Nationwide's several attempts to accommodate Ames show its intent to maintain an employment relationship with Ames, not force her to quit. See Fercello, 612 F.3d at 1083 (holding that the employer's willingness to accommodate the employee undercut the employee's claim of constructive discharge). Although Nationwide incorrectly calculated Ames's FMLA leave, it made efforts to ameliorate the impact of its mistake. Neel did not discourage Ames from taking the FMLA leave to which Ames was entitled. Furthermore, even though Neel discouraged Ames from taking unpaid leave up to August, Neel gave Ames an extra week of maternity leave, which gave Ames more than thirty days to prepare for her return to work. Rather than intentionally rendering Ames's work conditions intolerable, the record shows that Nationwide sought to accommodate Ames's needs.
Moreover, Ames was denied immediate access to a lactation room only because she had not completed the paperwork to gain badge access. Every nursing mother was required to complete the same paperwork and was subjected to the same three-day waiting period. Further, Hallberg tried to accommodate Ames by allowing her to use a wellness room as soon as it was available and by requesting that Ames receive expedited access to the lactation rooms. During Ames's meeting with Brinks, Brinks relayed his expectations of her in the upcoming weeks and the consequences of failing to meet those expectations. Brinks's expectations of Ames were not unreasonable, for he expected all of his employees to keep their work current, given the high priority that timely work-completion is accorded within the loss-mitigation department. That Nationwide's policies treated all nursing mothers and loss-mitigation specialists alike demonstrates that Nationwide did not intend to force Ames to resign when it sought to enforce its policies. See Allen v. Bridgestone/Firestone, Inc., 81 F.3d 793, 797 (8th Cir.1996) (“Where, as here, employees are treated alike, ‘no particular employee can claim that difficult working conditions signify the employer's intent to force that individual to resign.’ “ (quoting Bristow v. Daily Press, Inc., 770 F.2d 1251, 1255 (4th Cir.1985))).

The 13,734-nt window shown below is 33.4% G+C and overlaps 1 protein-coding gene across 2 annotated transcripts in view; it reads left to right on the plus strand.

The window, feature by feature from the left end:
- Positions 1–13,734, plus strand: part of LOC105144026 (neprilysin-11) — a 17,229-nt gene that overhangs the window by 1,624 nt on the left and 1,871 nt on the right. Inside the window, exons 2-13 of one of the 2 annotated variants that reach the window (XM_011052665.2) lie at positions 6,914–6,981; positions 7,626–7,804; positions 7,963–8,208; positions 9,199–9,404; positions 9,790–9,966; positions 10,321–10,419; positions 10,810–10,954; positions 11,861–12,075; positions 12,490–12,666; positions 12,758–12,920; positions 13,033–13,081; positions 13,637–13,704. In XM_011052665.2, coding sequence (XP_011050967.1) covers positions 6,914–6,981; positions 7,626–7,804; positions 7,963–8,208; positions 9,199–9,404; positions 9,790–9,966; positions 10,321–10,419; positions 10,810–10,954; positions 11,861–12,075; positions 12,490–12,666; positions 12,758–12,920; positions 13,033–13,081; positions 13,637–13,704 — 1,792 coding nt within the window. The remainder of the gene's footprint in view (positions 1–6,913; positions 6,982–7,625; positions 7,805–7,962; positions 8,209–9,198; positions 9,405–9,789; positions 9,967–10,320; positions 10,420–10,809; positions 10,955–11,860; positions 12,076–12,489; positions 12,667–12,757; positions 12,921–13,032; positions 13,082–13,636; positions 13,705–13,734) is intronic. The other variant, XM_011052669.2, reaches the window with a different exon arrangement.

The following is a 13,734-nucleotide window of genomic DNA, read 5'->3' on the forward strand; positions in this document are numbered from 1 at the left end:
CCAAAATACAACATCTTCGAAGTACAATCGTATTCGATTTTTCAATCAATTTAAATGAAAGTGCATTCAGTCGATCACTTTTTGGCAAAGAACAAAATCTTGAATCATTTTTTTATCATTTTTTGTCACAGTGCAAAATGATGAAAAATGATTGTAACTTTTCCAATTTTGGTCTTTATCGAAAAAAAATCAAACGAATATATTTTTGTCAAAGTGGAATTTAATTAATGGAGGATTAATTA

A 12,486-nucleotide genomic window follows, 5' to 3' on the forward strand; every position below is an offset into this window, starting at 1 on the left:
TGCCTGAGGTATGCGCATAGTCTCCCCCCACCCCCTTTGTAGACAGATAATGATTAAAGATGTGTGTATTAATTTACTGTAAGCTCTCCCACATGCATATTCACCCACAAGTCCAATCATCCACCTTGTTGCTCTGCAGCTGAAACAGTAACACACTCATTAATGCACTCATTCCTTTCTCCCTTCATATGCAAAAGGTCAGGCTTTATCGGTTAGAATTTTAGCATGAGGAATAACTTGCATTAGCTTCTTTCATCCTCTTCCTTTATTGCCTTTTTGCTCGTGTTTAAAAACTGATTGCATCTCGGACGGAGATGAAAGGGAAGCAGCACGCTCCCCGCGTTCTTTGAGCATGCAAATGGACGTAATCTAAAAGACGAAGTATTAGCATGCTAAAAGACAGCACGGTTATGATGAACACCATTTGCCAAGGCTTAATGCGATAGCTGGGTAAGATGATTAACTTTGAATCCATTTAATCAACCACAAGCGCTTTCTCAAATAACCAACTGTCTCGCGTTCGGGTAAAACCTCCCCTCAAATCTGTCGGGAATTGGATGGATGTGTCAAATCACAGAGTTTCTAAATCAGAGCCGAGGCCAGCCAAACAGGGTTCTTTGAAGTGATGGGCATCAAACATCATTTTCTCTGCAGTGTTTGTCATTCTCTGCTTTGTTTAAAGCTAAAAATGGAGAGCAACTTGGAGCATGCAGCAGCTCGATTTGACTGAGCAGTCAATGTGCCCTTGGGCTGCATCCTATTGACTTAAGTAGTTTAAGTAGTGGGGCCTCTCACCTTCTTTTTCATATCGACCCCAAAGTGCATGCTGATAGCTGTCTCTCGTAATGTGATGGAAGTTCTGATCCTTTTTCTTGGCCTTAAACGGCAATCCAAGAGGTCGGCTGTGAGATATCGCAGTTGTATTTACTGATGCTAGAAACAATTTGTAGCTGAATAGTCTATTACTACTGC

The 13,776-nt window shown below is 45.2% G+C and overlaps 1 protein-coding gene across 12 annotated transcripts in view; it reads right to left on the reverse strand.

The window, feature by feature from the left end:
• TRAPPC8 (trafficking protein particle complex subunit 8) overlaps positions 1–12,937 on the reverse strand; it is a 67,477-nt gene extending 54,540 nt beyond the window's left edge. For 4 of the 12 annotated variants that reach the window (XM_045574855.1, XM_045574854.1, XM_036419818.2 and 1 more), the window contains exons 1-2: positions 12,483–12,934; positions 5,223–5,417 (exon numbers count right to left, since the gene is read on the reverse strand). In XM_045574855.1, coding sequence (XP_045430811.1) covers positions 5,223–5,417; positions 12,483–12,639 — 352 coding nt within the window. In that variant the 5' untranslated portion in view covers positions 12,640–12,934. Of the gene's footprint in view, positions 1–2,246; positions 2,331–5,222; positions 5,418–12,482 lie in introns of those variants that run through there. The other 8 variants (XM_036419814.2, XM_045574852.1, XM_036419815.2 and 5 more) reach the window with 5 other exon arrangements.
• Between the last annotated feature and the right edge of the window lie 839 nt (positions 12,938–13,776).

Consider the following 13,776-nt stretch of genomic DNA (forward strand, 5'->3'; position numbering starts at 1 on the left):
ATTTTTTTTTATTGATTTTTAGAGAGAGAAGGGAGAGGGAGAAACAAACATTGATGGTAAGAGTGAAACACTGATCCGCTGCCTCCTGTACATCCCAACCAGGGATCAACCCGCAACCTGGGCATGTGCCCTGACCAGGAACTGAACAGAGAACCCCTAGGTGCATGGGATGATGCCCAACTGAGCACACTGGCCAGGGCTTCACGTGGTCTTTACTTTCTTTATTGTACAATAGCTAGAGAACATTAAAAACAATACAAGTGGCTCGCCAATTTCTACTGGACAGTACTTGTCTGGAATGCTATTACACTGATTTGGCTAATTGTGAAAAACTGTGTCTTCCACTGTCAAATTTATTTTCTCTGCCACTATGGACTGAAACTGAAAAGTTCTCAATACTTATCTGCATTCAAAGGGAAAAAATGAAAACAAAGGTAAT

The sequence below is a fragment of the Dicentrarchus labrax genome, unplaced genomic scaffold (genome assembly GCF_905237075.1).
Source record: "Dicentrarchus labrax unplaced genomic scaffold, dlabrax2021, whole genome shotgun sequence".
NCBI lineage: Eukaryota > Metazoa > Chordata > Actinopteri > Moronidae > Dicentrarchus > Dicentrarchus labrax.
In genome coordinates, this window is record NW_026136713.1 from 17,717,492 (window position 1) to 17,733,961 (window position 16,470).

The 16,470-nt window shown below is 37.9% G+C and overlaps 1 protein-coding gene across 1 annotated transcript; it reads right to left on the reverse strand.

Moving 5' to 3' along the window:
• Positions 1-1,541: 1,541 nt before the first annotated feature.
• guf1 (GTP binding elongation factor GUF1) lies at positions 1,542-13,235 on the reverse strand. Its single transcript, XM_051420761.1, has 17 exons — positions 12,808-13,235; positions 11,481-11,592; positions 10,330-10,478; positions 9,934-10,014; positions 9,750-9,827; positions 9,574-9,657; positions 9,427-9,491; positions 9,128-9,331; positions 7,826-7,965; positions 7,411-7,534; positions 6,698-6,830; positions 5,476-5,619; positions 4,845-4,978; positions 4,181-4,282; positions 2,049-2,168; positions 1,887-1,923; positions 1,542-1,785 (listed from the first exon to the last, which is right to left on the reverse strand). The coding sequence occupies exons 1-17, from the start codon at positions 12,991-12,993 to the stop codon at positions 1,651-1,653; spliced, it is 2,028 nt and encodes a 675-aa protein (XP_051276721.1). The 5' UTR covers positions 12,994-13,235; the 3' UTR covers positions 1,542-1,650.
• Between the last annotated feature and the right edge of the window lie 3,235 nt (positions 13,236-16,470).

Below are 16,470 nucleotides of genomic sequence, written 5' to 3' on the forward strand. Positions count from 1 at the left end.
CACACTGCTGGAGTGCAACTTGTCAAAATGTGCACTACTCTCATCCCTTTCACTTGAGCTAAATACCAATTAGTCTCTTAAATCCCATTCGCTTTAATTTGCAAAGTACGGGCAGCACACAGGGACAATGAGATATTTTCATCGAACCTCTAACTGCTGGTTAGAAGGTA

Assuming for the sake of analysis, however, that Neel's comment that it was best that Ames go home with her babies could support a finding of intent to force Ames to resign, Ames's constructive discharge claim still fails because she did not give Nationwide a reasonable opportunity to address and ameliorate the conditions that she claims constituted a constructive discharge. See, e.g., Sanders, 669 F.3d at 893; Alvarez, 626 F.3d at 418; Coffman v. Tracker Marine, L.P., 141 F.3d 1241, 1247–48 (8th Cir.1998). The only way in which Ames attempted to alert Nationwide to the problem was by asking Neel twice about obtaining a lactation room and by approaching Hallberg about the same problem, all on the morning that Ames resigned. Moreover, when Ames approached Hallberg about the problem, Hallberg suggested to Ames a temporary solution. Although this solution may not have been immediately available or ideal, Ames had an obligation not to jump to the conclusion that the attempt would not work and that her only reasonable option was to resign. See Trierweiler v. Wells Fargo Bank, 639 F.3d 456, 461 (8th Cir.2011) (“Part of an employee's obligation to be reasonable is an obligation not to assume the worst, and not to jump to conclusions too fast.” (quoting Smith v. Goodyear Tire & Rubber Co., 895 F.2d 467, 473 (8th Cir.1990))). Ames also failed to avail herself of the channels of communication provided by Nationwide to deal with her problem. See Coffman, 141 F.3d at 1247–48 (reversing a constructive-discharge judgment in part because the employee had an avenue of redress within the company and failed to use it). Nationwide's Compliance Statement, of which Ames was aware, provides: “If you have reason to believe that Nationwide is not in compliance with the law, contact your local HR professional, the Office of Ethics, or the Office of Associate Relations to report the circumstances immediately.” By not attempting to return to Hallberg's office to determine the availability of a wellness room or to contact human resources, Ames acted unreasonably and failed to provide Nationwide with the necessary opportunity to remedy the problem she was experiencing. We thus conclude that Ames has not met her burden of demonstrating constructive discharge.